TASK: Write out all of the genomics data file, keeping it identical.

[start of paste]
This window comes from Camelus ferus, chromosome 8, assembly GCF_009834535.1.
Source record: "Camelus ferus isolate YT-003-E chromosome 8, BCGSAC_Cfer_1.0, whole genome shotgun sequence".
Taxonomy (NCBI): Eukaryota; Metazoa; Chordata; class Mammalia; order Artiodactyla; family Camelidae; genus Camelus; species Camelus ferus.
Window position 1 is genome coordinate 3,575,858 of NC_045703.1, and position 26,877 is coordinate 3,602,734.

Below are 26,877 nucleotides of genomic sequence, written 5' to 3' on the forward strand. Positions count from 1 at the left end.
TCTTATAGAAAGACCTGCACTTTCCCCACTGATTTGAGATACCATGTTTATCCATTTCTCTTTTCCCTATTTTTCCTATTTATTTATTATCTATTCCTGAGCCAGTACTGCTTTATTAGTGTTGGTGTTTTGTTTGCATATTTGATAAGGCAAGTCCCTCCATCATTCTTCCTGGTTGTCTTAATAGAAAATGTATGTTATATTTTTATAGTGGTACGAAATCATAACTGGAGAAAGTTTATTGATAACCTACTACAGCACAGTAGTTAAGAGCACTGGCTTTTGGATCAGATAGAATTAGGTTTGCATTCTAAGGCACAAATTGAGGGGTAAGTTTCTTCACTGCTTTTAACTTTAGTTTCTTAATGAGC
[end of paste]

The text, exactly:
This window comes from Camelus ferus, chromosome 8, assembly GCF_009834535.1.
Source record: "Camelus ferus isolate YT-003-E chromosome 8, BCGSAC_Cfer_1.0, whole genome shotgun sequence".
Taxonomy (NCBI): Eukaryota; Metazoa; Chordata; class Mammalia; order Artiodactyla; family Camelidae; genus Camelus; species Camelus ferus.
Window position 1 is genome coordinate 3,575,858 of NC_045703.1, and position 26,877 is coordinate 3,602,734.

Below are 26,877 nucleotides of genomic sequence, written 5' to 3' on the forward strand. Positions count from 1 at the left end.
TCTTATAGAAAGACCTGCACTTTCCCCACTGATTTGAGATACCATGTTTATCCATTTCTCTTTTCCCTATTTTTCCTATTTATTTATTATCTATTCCTGAGCCAGTACTGCTTTATTAGTGTTGGTGTTTTGTTTGCATATTTGATAAGGCAAGTCCCTCCATCATTCTTCCTGGTTGTCTTAATAGAAAATGTATGTTATATTTTTATAGTGGTACGAAATCATAACTGGAGAAAGTTTATTGATAACCTACTACAGCACAGTAGTTAAGAGCACTGGCTTTTGGATCAGATAGAATTAGGTTTGCATTCTAAGGCACAAATTGAGGGGTAAGTTTCTTCACTGCTTTTAACTTTAGTTTCTTAATGAGC